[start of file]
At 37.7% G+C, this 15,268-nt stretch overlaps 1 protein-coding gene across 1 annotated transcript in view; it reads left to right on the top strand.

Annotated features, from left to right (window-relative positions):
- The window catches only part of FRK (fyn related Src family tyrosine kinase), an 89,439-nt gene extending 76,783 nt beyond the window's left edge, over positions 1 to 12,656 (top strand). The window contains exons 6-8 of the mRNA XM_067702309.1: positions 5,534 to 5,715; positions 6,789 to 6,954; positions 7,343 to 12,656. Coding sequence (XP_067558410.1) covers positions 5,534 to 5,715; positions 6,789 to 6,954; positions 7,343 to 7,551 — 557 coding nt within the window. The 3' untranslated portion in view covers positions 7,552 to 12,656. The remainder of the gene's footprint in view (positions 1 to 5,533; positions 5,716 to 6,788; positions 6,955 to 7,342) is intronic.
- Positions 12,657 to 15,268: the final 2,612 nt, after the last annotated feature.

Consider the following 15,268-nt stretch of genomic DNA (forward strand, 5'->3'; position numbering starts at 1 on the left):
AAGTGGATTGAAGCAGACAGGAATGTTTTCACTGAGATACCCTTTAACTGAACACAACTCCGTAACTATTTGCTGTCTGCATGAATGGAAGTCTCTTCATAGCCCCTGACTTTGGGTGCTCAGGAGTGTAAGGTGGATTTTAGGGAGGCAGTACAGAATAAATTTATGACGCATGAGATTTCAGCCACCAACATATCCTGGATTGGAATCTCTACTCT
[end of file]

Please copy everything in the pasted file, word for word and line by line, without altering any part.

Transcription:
At 37.7% G+C, this 15,268-nt stretch overlaps 1 protein-coding gene across 1 annotated transcript in view; it reads left to right on the top strand.

Annotated features, from left to right (window-relative positions):
- The window catches only part of FRK (fyn related Src family tyrosine kinase), an 89,439-nt gene extending 76,783 nt beyond the window's left edge, over positions 1 to 12,656 (top strand). The window contains exons 6-8 of the mRNA XM_067702309.1: positions 5,534 to 5,715; positions 6,789 to 6,954; positions 7,343 to 12,656. Coding sequence (XP_067558410.1) covers positions 5,534 to 5,715; positions 6,789 to 6,954; positions 7,343 to 7,551 — 557 coding nt within the window. The 3' untranslated portion in view covers positions 7,552 to 12,656. The remainder of the gene's footprint in view (positions 1 to 5,533; positions 5,716 to 6,788; positions 6,955 to 7,342) is intronic.
- Positions 12,657 to 15,268: the final 2,612 nt, after the last annotated feature.

Consider the following 15,268-nt stretch of genomic DNA (forward strand, 5'->3'; position numbering starts at 1 on the left):
AAGTGGATTGAAGCAGACAGGAATGTTTTCACTGAGATACCCTTTAACTGAACACAACTCCGTAACTATTTGCTGTCTGCATGAATGGAAGTCTCTTCATAGCCCCTGACTTTGGGTGCTCAGGAGTGTAAGGTGGATTTTAGGGAGGCAGTACAGAATAAATTTATGACGCATGAGATTTCAGCCACCAACATATCCTGGATTGGAATCTCTACTCT